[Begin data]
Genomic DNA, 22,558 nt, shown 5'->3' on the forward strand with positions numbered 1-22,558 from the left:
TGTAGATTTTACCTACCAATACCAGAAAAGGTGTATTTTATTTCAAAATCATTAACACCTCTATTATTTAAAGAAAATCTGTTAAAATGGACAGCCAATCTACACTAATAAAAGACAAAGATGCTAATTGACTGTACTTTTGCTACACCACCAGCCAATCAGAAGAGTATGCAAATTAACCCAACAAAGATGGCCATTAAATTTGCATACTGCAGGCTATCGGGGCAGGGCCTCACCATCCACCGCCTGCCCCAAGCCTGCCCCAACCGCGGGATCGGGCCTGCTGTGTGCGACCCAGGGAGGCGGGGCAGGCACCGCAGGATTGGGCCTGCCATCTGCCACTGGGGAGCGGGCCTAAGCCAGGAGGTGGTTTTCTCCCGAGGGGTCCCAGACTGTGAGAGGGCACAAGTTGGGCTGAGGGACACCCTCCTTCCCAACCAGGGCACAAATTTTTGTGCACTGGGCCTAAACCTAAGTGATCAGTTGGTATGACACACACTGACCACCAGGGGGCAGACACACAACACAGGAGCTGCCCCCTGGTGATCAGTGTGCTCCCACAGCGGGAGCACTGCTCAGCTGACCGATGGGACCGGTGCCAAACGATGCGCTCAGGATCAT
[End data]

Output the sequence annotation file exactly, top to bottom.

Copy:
Genomic DNA, 22,558 nt, shown 5'->3' on the forward strand with positions numbered 1-22,558 from the left:
TGTAGATTTTACCTACCAATACCAGAAAAGGTGTATTTTATTTCAAAATCATTAACACCTCTATTATTTAAAGAAAATCTGTTAAAATGGACAGCCAATCTACACTAATAAAAGACAAAGATGCTAATTGACTGTACTTTTGCTACACCACCAGCCAATCAGAAGAGTATGCAAATTAACCCAACAAAGATGGCCATTAAATTTGCATACTGCAGGCTATCGGGGCAGGGCCTCACCATCCACCGCCTGCCCCAAGCCTGCCCCAACCGCGGGATCGGGCCTGCTGTGTGCGACCCAGGGAGGCGGGGCAGGCACCGCAGGATTGGGCCTGCCATCTGCCACTGGGGAGCGGGCCTAAGCCAGGAGGTGGTTTTCTCCCGAGGGGTCCCAGACTGTGAGAGGGCACAAGTTGGGCTGAGGGACACCCTCCTTCCCAACCAGGGCACAAATTTTTGTGCACTGGGCCTAAACCTAAGTGATCAGTTGGTATGACACACACTGACCACCAGGGGGCAGACACACAACACAGGAGCTGCCCCCTGGTGATCAGTGTGCTCCCACAGCGGGAGCACTGCTCAGCTGACCGATGGGACCGGTGCCAAACGATGCGCTCAGGATCAT